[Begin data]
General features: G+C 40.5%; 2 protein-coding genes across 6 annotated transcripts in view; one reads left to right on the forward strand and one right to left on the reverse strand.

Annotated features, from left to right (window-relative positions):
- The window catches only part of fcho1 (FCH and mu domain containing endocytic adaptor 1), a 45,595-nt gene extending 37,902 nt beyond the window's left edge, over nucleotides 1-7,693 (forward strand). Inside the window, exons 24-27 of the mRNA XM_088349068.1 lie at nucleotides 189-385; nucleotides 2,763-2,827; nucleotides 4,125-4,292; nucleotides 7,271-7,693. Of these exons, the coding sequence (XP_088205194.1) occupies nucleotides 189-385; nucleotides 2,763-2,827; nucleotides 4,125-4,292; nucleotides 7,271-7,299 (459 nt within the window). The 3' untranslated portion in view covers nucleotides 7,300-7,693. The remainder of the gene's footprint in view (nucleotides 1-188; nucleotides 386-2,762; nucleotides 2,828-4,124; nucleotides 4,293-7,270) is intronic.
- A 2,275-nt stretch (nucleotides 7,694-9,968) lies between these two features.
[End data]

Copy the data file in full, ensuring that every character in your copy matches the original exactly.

General features: G+C 40.5%; 2 protein-coding genes across 6 annotated transcripts in view; one reads left to right on the forward strand and one right to left on the reverse strand.

Annotated features, from left to right (window-relative positions):
- The window catches only part of fcho1 (FCH and mu domain containing endocytic adaptor 1), a 45,595-nt gene extending 37,902 nt beyond the window's left edge, over nucleotides 1-7,693 (forward strand). Inside the window, exons 24-27 of the mRNA XM_088349068.1 lie at nucleotides 189-385; nucleotides 2,763-2,827; nucleotides 4,125-4,292; nucleotides 7,271-7,693. Of these exons, the coding sequence (XP_088205194.1) occupies nucleotides 189-385; nucleotides 2,763-2,827; nucleotides 4,125-4,292; nucleotides 7,271-7,299 (459 nt within the window). The 3' untranslated portion in view covers nucleotides 7,300-7,693. The remainder of the gene's footprint in view (nucleotides 1-188; nucleotides 386-2,762; nucleotides 2,828-4,124; nucleotides 4,293-7,270) is intronic.
- A 2,275-nt stretch (nucleotides 7,694-9,968) lies between these two features.